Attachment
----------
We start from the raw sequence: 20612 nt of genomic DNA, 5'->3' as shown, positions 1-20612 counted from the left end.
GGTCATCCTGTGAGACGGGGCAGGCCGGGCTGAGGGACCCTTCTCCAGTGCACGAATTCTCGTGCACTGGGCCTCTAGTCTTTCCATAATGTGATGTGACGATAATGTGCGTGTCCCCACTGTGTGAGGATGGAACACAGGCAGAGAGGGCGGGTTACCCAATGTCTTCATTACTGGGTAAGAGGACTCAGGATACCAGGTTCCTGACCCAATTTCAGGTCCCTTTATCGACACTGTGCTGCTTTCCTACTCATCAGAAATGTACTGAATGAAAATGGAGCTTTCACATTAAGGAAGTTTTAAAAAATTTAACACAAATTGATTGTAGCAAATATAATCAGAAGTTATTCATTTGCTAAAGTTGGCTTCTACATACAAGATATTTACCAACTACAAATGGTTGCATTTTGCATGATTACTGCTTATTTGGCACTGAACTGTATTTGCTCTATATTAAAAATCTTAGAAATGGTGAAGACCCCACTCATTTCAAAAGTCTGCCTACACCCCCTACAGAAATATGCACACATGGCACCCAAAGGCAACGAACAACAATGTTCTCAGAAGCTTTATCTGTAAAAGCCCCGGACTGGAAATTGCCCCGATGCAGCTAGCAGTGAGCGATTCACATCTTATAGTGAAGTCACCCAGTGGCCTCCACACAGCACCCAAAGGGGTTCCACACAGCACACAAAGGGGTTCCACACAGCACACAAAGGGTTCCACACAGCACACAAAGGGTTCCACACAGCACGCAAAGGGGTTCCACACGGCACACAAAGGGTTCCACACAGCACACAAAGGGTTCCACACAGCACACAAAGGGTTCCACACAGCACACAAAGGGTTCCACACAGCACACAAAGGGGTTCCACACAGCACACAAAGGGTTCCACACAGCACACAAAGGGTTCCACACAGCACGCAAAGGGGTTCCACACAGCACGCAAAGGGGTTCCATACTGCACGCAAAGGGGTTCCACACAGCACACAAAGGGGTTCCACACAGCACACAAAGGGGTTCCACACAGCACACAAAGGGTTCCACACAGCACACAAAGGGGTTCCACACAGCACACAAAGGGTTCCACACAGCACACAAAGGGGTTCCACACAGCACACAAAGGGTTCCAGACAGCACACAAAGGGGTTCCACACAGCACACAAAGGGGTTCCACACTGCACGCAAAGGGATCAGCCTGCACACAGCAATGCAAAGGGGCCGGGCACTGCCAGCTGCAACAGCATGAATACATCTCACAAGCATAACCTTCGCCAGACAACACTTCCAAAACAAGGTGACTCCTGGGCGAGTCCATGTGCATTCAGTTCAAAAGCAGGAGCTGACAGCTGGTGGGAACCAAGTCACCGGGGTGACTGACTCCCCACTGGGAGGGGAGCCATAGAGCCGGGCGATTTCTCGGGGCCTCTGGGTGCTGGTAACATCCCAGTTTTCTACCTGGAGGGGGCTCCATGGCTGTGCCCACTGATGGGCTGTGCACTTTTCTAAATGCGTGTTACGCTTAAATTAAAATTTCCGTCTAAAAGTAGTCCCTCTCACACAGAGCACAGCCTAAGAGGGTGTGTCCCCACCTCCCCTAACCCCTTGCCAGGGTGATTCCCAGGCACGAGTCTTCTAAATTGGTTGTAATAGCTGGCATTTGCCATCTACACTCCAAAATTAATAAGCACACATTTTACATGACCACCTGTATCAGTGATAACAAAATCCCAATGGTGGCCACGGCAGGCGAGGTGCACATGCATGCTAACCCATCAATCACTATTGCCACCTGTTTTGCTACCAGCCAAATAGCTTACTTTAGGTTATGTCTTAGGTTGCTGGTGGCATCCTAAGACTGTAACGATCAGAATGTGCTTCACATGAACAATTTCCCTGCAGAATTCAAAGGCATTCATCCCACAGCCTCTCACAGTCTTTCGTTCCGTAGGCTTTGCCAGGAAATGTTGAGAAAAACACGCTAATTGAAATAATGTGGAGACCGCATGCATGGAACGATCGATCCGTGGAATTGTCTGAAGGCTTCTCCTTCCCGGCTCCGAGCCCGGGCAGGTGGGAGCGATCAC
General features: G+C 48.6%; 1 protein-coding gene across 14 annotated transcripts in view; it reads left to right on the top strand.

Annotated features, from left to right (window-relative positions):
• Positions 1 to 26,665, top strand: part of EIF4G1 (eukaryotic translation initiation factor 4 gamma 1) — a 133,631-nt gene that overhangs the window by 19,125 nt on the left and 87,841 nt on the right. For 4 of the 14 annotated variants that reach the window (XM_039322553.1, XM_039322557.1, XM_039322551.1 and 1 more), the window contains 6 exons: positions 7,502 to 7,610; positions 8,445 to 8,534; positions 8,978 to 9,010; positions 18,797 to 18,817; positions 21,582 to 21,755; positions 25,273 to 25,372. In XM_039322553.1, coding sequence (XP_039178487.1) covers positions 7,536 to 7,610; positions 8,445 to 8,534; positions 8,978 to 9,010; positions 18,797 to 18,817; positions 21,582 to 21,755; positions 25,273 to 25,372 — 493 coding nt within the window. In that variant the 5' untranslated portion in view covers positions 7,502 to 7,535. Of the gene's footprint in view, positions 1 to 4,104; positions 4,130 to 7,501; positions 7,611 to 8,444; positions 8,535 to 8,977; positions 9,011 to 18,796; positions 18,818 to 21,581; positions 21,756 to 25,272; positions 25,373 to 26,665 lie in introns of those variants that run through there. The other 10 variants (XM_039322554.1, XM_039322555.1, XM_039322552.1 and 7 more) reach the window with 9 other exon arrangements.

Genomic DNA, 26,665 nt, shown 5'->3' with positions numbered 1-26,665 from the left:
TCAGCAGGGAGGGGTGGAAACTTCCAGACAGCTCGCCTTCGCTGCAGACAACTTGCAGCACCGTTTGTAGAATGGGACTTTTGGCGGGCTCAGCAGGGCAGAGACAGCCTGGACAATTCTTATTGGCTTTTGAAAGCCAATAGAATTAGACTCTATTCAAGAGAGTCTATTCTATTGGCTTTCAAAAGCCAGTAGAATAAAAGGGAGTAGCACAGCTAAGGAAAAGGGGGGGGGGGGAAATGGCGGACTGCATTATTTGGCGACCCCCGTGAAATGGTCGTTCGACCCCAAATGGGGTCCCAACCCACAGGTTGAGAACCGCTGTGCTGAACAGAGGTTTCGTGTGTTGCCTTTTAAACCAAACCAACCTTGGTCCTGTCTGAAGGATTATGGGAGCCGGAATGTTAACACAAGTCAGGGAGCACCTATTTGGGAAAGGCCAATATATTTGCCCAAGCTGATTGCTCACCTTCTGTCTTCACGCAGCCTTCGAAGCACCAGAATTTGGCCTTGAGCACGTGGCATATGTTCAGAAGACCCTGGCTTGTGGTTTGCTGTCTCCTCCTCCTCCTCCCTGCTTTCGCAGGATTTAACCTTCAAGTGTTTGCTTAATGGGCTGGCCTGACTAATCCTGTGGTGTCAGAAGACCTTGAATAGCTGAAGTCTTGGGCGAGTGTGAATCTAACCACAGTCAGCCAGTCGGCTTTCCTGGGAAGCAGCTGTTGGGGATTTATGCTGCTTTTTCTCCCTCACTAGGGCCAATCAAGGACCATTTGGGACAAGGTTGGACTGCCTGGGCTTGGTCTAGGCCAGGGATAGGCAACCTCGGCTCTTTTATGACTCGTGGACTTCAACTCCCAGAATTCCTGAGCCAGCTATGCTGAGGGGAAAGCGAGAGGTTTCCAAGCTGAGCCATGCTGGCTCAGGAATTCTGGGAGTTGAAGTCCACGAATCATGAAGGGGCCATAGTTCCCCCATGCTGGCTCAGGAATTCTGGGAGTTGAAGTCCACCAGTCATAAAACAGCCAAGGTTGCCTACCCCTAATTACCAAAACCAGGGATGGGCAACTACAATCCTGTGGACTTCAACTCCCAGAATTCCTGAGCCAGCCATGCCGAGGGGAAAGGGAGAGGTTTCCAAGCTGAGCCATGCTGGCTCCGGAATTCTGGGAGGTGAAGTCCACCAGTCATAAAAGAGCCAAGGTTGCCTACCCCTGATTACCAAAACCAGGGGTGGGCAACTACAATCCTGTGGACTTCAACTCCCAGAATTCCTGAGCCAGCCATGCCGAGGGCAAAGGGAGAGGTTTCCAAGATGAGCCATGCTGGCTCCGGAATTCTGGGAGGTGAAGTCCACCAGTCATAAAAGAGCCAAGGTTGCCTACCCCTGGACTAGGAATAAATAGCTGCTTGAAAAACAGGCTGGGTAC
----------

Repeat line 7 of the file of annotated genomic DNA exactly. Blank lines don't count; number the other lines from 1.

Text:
TCAGCAGGGAGGGGTGGAAACTTCCAGACAGCTCGCCTTCGCTGCAGACAACTTGCAGCACCGTTTGTAGAATGGGACTTTTGGCGGGCTCAGCAGGGCAGAGACAGCCTGGACAATTCTTATTGGCTTTTGAAAGCCAATAGAATTAGACTCTATTCAAGAGAGTCTATTCTATTGGCTTTCAAAAGCCAGTAGAATAAAAGGGAGTAGCACAGCTAAGGAAAAGGGGGGGGGGGGAAATGGCGGACTGCATTATTTGGCGACCCCCGTGAAATGGTCGTTCGACCCCAAATGGGGTCCCAACCCACAGGTTGAGAACCGCTGTGCTGAACAGAGGTTTCGTGTGTTGCCTTTTAAACCAAACCAACCTTGGTCCTGTCTGAAGGATTATGGGAGCCGGAATGTTAACACAAGTCAGGGAGCACCTATTTGGGAAAGGCCAATATATTTGCCCAAGCTGATTGCTCACCTTCTGTCTTCACGCAGCCTTCGAAGCACCAGAATTTGGCCTTGAGCACGTGGCATATGTTCAGAAGACCCTGGCTTGTGGTTTGCTGTCTCCTCCTCCTCCTCCCTGCTTTCGCAGGATTTAACCTTCAAGTGTTTGCTTAATGGGCTGGCCTGACTAATCCTGTGGTGTCAGAAGACCTTGAATAGCTGAAGTCTTGGGCGAGTGTGAATCTAACCACAGTCAGCCAGTCGGCTTTCCTGGGAAGCAGCTGTTGGGGATTTATGCTGCTTTTTCTCCCTCACTAGGGCCAATCAAGGACCATTTGGGACAAGGTTGGACTGCCTGGGCTTGGTCTAGGCCAGGGATAGGCAACCTCGGCTCTTTTATGACTCGTGGACTTCAACTCCCAGAATTCCTGAGCCAGCTATGCTGAGGGGAAAGCGAGAGGTTTCCAAGCTGAGCCATGCTGGCTCAGGAATTCTGGGAGTTGAAGTCCACGAATCATGAAGGGGCCATAGTTCCCCCATGCTGGCTCAGGAATTCTGGGAGTTGAAGTCCACCAGTCATAAAACAGCCAAGGTTGCCTACCCCTAATTACCAAAACCAGGGATGGGCAACTACAATCCTGTGGACTTCAACTCCCAGAATTCCTGAGCCAGCCATGCCGAGGGGAAAGGGAGAGGTTTCCAAGCTGAGCCATGCTGGCTCCGGAATTCTGGGAGGTGAAGTCCACCAGTCATAAAAGAGCCAAGGTTGCCTACCCCTGATTACCAAAACCAGGGGTGGGCAACTACAATCCTGTGGACTTCAACTCCCAGAATTCCTGAGCCAGCCATGCCGAGGGCAAAGGGAGAGGTTTCCAAGATGAGCCATGCTGGCTCCGGAATTCTGGGAGGTGAAGTCCACCAGTCATAAAAGAGCCAAGGTTGCCTACCCCTGGACTAGGAATAAATAGCTGCTTGAAAAACAGGCTGGGTAC